From his blog Caged But Undaunted Stanley L. Cohen discusses the recent behaviour of FBI Director James Comey. Originally published in Counterpunch October 31, 2016
Every day, it seems, we talk about Prison America; the profitable high growth industry that entombs millions of our people… stealing years, often decades, of their lives while destroying families and communities along the way… as we continue to subsidize a vicious, sagging economy built upon death… not life. Though the debate centers largely on the question of why we continue to prosecute and bury mostly young people of color and poverty for drug crimes and other non-violent offenses, the equation often misses a core component of the challenge concerning how to control willful cops… those in uniform and out… who cross the line with mostly unbridled power to dictate who goes to prison and who does not, whose reputation remains solid and whose becomes soiled, and then set about to do whatever it takes to see their view of justice be had.
In the US, result oriented justice is not new or even creative; it’s as old as the frontier sheriff with boundless power to rule with a firm hand to control who got to walk down the streets of Dodge and who did not. Of course, cops plant evidence, coerce statements and entrap folks… that’s a given. Torture, rendition and agent stings are very much now the norm. No breaking news here. Ultimately, when all else fails, it’s the modern day version of the old school way to ensure “case closed”… another “victory” for those who not only relish their power but see its arbitrary application as just fine as long as they get their man… or woman.
It seems most cops, from those directing traffic on the boulevard to the guy in the designer suit before Congress, lose sight along the way that their power is but power on loan… not owned by them to use and do with as they please when their own social, political or “security ends” justifies their means… or where they seek to lay the groundwork for future employment.
Once again, this past week, FBI Director James Comey proved that point.
Although finely polished and experienced, this lifelong Republican cop seems to feel that there’s one set of rules for all those he’s helped to send to prison and a completely different one for him… one blue book of conduct for all others in the Department of Justice but, apparently, not a volume to be found among the personal library of he who now occupies the Director’s desk of the FBI.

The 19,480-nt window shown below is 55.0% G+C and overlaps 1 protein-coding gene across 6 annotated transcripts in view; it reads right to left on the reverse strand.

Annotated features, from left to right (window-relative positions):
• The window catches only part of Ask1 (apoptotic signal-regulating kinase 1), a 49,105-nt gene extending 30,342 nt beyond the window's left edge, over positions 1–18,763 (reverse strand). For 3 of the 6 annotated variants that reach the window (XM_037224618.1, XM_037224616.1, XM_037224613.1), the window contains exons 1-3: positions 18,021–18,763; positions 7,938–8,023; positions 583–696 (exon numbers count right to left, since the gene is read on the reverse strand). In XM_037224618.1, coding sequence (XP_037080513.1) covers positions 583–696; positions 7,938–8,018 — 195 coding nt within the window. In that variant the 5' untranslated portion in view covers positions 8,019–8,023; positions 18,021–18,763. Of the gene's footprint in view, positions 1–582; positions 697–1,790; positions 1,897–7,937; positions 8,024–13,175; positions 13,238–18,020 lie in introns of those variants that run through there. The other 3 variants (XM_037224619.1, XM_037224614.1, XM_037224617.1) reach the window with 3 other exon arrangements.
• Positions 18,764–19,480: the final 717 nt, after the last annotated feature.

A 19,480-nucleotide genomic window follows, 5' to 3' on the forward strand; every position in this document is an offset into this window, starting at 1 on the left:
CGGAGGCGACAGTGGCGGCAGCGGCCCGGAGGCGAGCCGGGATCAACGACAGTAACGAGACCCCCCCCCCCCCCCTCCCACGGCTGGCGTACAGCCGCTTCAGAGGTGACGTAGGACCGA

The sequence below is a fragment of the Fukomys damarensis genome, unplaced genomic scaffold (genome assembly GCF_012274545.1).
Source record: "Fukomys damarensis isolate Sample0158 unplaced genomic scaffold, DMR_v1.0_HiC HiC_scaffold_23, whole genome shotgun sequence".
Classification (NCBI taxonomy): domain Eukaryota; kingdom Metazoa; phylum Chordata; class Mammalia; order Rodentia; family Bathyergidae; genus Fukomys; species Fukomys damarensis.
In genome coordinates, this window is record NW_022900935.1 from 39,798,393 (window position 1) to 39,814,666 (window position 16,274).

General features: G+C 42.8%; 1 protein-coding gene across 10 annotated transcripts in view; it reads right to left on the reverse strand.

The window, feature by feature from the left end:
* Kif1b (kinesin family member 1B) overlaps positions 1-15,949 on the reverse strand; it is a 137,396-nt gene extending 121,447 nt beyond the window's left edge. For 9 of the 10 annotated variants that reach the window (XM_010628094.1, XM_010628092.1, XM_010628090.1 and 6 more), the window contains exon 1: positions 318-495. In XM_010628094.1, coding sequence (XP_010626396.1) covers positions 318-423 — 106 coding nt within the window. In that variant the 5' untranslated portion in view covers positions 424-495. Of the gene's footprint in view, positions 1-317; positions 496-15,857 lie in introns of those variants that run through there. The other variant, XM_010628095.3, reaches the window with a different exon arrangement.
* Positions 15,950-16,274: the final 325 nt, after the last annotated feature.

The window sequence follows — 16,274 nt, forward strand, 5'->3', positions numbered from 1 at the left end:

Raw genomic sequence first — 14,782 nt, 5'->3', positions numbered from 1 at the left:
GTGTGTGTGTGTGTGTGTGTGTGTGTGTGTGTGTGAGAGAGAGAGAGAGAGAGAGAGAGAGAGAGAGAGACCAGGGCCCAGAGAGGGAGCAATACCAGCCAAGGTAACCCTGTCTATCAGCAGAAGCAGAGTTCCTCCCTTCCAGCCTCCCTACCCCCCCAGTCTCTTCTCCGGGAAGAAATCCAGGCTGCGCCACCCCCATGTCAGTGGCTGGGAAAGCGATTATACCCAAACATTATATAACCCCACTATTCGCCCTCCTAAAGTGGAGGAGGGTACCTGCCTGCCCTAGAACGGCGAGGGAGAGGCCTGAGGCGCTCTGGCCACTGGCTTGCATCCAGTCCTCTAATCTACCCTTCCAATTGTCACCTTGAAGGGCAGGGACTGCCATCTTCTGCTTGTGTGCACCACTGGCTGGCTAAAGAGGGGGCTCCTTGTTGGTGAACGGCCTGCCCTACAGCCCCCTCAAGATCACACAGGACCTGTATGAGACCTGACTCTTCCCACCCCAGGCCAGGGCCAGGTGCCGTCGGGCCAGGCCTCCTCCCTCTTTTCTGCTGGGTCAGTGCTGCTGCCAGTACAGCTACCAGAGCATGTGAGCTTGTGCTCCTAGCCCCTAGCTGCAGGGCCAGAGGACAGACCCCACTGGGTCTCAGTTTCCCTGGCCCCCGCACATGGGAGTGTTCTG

Time and time again, throughout the Clinton email scandal, Comey has proven himself to be not much more than an old fashioned ward healer… but with a badge… desperate for the feel of flesh or to see the flash of bulbs or, perhaps, a novice candidate for political office looking for a hook to, some day, launch his own career.
FBI Directors do not hold press conferences to discuss or explain why charges have not been pursued against a potential subject of interest or a target of an investigation. They just don’t. Inexplicably, he did.
As a matter of long settled policy, these matters are simply not offered up to the public for Monday morning debate or talking head analysis which can not only tarnish the reputation of persons cleared of criminal wrongdoing but expose investigative sources or techniques that can endanger the reliability of future investigations or the safety of agents. Indeed, legend is the cases where the door to on-going or post hoc litigation leads has been slammed shut, without hesitation, by federal judges for this very reason.
As well, the all too convenient mass publication by the FBI in this matter of hundreds, perhaps thousands, of its sensitive 302 reports (official FBI case progress memoranda) are simply unprecedented. Indeed, prisoners (and journalists) often spend years litigating access to this material which is challenged by the FBI, every step along the way, with endless technical statutory excuses for keeping it secret; even in cases, long closed, where its release might offer a ray of hope to those perhaps wrongfully convicted or overcharged.
Most stunning of all however was the cheap political ploy by Comey where but 11 days prior to the election he suggested, in a public writing to Congress, that he had uncovered newly discovered, potentially damning evidence with regard to the Clinton email scandal. The tenor and tone of the Director’s insinuation is remarkable, indeed astonishing, given the fact that apparently neither he nor any of his agents had, as of the time of the written press conference, reviewed the material itself. Can anyone say deceitful?